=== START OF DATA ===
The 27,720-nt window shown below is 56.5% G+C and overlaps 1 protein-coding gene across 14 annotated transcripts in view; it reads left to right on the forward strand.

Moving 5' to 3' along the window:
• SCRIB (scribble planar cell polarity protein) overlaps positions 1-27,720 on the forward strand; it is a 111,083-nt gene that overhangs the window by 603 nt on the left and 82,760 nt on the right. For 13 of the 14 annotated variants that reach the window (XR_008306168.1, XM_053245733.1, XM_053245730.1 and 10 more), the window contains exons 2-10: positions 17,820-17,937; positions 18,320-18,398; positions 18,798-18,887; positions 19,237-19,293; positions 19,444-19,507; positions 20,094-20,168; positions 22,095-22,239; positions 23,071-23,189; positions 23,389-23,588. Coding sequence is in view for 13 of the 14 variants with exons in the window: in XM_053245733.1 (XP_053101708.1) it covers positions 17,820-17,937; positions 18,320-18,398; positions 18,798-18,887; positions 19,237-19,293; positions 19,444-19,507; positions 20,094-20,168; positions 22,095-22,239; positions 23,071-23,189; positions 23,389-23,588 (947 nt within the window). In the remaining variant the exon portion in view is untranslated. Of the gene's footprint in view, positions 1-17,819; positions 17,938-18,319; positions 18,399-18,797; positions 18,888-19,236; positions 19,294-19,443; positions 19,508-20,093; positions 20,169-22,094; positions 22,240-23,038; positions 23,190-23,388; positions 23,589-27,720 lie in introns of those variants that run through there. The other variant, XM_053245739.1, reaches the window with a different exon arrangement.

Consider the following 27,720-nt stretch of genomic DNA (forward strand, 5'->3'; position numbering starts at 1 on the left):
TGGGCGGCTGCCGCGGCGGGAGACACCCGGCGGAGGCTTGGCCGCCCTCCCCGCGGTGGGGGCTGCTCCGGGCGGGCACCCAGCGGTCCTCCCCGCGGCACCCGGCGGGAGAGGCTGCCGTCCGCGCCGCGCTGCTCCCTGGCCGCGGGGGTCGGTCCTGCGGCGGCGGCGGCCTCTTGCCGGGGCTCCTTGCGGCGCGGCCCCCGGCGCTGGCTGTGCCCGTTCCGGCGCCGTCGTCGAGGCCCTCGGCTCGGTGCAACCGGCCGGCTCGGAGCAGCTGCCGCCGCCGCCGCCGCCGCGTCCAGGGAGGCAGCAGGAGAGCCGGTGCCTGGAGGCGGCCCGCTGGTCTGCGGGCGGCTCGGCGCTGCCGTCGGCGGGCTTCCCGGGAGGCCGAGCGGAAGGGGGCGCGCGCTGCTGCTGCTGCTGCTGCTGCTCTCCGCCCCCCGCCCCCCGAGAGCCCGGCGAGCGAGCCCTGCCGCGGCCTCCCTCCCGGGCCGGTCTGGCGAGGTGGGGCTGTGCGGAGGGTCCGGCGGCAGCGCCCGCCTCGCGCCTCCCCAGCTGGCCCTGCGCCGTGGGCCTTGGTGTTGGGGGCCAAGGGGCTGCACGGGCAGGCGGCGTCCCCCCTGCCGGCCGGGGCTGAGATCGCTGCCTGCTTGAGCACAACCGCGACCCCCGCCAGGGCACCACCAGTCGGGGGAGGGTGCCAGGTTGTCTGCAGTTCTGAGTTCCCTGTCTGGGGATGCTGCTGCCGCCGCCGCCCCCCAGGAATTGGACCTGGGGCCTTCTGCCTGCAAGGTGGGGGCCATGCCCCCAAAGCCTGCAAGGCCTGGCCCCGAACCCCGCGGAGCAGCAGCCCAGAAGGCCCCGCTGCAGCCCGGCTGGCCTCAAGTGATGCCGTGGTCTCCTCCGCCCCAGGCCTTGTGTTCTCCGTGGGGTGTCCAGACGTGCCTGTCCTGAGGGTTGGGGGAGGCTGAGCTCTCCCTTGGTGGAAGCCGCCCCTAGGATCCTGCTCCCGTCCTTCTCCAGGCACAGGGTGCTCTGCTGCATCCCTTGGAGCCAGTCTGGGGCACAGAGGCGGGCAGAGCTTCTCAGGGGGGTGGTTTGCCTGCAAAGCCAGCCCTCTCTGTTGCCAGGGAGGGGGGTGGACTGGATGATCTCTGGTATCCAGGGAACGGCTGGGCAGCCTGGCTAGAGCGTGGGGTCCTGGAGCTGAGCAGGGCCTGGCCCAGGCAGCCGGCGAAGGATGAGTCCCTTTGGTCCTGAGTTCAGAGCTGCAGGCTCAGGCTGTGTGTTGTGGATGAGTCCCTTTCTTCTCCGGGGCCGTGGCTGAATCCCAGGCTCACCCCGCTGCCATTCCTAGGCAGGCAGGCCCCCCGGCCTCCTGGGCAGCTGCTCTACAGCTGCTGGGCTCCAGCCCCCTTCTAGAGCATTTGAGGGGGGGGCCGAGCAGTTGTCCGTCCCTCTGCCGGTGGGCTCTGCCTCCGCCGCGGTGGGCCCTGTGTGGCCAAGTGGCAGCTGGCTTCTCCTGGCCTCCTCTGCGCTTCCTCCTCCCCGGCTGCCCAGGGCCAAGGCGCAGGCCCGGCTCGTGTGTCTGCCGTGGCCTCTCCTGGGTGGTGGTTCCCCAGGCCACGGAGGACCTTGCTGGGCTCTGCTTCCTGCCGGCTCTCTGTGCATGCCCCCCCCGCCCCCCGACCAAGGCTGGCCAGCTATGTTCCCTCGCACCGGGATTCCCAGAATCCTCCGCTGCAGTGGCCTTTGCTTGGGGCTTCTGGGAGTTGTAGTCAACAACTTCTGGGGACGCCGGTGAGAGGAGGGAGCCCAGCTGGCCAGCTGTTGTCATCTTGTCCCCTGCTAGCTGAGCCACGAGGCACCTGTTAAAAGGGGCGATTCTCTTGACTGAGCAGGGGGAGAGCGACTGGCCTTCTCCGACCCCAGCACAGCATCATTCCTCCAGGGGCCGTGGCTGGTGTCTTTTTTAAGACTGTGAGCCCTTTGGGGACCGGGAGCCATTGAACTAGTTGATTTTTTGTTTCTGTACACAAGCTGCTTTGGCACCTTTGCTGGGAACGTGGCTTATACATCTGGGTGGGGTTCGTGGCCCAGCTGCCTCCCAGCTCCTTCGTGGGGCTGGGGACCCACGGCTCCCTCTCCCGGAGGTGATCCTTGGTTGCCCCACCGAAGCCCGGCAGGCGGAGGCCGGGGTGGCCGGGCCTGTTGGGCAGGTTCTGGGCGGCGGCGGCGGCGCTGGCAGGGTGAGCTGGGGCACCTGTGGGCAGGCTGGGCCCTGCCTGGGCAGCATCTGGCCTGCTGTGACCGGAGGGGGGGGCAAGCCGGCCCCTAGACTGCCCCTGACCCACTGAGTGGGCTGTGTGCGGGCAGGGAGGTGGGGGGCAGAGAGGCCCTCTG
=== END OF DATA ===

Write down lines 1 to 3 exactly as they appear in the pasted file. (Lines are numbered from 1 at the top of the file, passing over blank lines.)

The 27,720-nt window shown below is 56.5% G+C and overlaps 1 protein-coding gene across 14 annotated transcripts in view; it reads left to right on the forward strand.

Moving 5' to 3' along the window:
• SCRIB (scribble planar cell polarity protein) overlaps positions 1-27,720 on the forward strand; it is a 111,083-nt gene that overhangs the window by 603 nt on the left and 82,760 nt on the right. For 13 of the 14 annotated variants that reach the window (XR_008306168.1, XM_053245733.1, XM_053245730.1 and 10 more), the window contains exons 2-10: positions 17,820-17,937; positions 18,320-18,398; positions 18,798-18,887; positions 19,237-19,293; positions 19,444-19,507; positions 20,094-20,168; positions 22,095-22,239; positions 23,071-23,189; positions 23,389-23,588. Coding sequence is in view for 13 of the 14 variants with exons in the window: in XM_053245733.1 (XP_053101708.1) it covers positions 17,820-17,937; positions 18,320-18,398; positions 18,798-18,887; positions 19,237-19,293; positions 19,444-19,507; positions 20,094-20,168; positions 22,095-22,239; positions 23,071-23,189; positions 23,389-23,588 (947 nt within the window). In the remaining variant the exon portion in view is untranslated. Of the gene's footprint in view, positions 1-17,819; positions 17,938-18,319; positions 18,399-18,797; positions 18,888-19,236; positions 19,294-19,443; positions 19,508-20,093; positions 20,169-22,094; positions 22,240-23,038; positions 23,190-23,388; positions 23,589-27,720 lie in introns of those variants that run through there. The other variant, XM_053245739.1, reaches the window with a different exon arrangement.